Previous PageTable Of ContentsNext Page


Egypt

Vegetation description

Mangroves in Egypt are distributed over numerous small stands. These mangroves comprise the northern latitudinal limits of the Indo-Pacific-East African mangrove realm, and as elsewhere toward the latitudinal limits, the mangroves are species-poor. Thus, only two species of mangroves are recorded from Egypt with Avicennia marina the most widespread. This species is tolerant of relatively high salinity, together with low rainfall and temperature conditions, and at El-Monqatea constitutes the natural northernmost limit of this species.

A second species, Rhizophora mucronata, occurs at a few sites in the Red Sea south of 25N (for example, on Rumah Island on the Wajh Bank in Saudi Arabia). This species requires more humid conditions and is less tolerant to high salinity when compared with Avicennia marina. In Egypt, R. mucronata occurs at several southern locations (e.g. Marsa Sha'ab at 22 50' S) close to the Sudanese border.

Two additional species of mangroves (Bruguiera gymnorhiza and Ceriops tagal) may have occurred in southern Egypt in the past. However at present, there are no reliable records of these species in the Red Sea north of the southern Sudan and Djibouti respectively (Saenger, 2002).

At their latitudinal limits, mangrove communities are generally characterized by decreasing plant height and by their disjunct (patchy) distribution (Dodd et al., 1999). Both of these characteristics are apparent in the mangroves of Egypt. As detailed below, mangrove heights in Egypt rarely exceed 5 m, reflecting the generally limiting environment (high salinity, low rainfall, extreme temperatures) in which they occur. Similarly, the distribution of mangroves in the southern Red Sea is more continuous than in the northern Red Sea where mangroves are confined to restricted, favourable habitats.

Dodd, R.S., F. Blasco, Z.A. Rafii and E. Torquebiau. 1999. Mangroves of the United Arab Emirates: ecotypic diversity in cuticular waxes at the bioclimatic extreme. Aquat. Bot. 63:291-304.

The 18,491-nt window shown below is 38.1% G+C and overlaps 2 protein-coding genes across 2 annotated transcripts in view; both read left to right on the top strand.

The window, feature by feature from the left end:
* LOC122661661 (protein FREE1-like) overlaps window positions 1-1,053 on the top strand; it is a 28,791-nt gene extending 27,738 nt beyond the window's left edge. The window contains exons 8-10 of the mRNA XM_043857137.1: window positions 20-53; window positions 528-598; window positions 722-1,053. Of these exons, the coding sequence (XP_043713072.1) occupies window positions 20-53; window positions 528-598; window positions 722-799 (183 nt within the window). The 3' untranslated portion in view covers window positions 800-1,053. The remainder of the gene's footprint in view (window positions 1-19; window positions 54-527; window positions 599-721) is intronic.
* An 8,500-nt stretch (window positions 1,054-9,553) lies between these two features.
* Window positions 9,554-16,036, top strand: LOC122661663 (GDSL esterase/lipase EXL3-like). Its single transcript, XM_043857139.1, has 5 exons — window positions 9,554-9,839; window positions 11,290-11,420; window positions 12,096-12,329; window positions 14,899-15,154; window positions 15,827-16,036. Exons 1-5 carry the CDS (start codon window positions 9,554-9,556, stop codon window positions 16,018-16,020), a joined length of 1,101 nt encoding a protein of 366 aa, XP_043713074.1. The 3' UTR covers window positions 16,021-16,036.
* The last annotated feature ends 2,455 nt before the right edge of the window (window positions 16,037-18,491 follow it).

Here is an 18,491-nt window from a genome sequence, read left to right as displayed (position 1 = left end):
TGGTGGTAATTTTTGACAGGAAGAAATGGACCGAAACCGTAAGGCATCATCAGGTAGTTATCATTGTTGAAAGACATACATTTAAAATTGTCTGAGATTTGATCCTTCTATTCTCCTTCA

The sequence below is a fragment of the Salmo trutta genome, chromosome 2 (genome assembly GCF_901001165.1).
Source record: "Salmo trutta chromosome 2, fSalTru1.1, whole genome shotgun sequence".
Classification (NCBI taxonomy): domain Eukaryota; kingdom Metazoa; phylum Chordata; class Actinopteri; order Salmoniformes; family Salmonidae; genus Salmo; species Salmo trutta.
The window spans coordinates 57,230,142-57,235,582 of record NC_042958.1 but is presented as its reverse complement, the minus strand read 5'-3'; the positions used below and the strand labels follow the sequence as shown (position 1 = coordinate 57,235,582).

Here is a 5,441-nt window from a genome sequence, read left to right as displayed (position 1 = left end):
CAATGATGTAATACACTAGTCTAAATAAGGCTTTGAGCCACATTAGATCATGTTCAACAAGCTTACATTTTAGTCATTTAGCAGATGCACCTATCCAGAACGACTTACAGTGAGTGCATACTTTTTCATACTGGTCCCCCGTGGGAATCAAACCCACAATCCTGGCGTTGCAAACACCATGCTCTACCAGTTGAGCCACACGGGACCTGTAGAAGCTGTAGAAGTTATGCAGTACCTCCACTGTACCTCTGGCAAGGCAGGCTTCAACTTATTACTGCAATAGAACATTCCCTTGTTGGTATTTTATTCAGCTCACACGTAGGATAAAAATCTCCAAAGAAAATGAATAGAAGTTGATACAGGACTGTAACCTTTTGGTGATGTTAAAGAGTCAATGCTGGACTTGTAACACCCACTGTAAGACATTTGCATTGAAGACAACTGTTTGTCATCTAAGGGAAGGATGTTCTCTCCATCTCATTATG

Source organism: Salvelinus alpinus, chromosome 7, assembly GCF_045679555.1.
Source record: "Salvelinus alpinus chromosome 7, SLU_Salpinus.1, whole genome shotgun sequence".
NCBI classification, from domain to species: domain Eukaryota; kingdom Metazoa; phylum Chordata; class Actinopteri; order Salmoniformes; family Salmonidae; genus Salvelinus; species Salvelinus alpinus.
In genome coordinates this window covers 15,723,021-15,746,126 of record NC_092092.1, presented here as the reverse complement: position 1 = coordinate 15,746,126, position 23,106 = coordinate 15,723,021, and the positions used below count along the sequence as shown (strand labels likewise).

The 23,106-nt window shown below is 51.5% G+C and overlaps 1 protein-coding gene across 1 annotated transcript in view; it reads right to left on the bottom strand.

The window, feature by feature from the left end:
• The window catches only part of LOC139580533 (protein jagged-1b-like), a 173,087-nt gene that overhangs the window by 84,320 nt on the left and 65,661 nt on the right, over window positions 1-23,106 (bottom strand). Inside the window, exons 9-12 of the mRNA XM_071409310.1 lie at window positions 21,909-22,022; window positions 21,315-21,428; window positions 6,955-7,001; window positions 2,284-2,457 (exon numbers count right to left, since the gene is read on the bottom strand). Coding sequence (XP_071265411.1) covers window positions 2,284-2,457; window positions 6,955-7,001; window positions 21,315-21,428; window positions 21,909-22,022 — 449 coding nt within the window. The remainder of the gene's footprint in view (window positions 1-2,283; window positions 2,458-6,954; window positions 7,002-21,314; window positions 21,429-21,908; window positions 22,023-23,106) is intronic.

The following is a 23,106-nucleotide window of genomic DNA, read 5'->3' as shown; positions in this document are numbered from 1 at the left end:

FAO.
2002. Ecological Assessment of Mangroves in Egypt. Consultancy report by Saenger, P. Rehabilitation, conservation and sustainable utilization of mangroves in Egypt. TCP/EGY/0168. Ministry of Agriculture and land reclamation, Ministry of state for environment, FAO, Cairo, 31 pp.

National level mangrove area estimates

Year

Area
(ha)

Source

Trend

Methodology/Comments

1992

86 100

Spalding, M.D., Blasco, F. and Field, C.D., eds. 1997. World Mangrove Atlas. The International Society for Mangrove Ecosystems, Okinawa, Japan. 178 pp.

 

Map analysis based on a regional sketch map. Sheppard, C. Price, A. and Roberts, C. 1992. Marine Ecology of the Arabian Region: Patterns and Processes in Extreme Tropical Environments. Academic Press, London, UK). Low resolution data.

1998

482

Oshi, H. S., Abdel Rahman, S.A., Riad, M. and El Batanoni, K. 1998. Mangrove Forest Assessment in Egypt. Report for the National Institute for Remote Sensing & Space Sciences of the State Ministry of Scientific Research and the Central Administration for Afforestation & Environment of the Ministry of Agriculture & Land Reclamation. Cairo, Egypt

X

Remote sensing and ground survey

Trends in mangrove area extent over time

The estimates for 1980, 1990 and 2000 are based on expert estimate.


Previous PageTop Of PageNext Page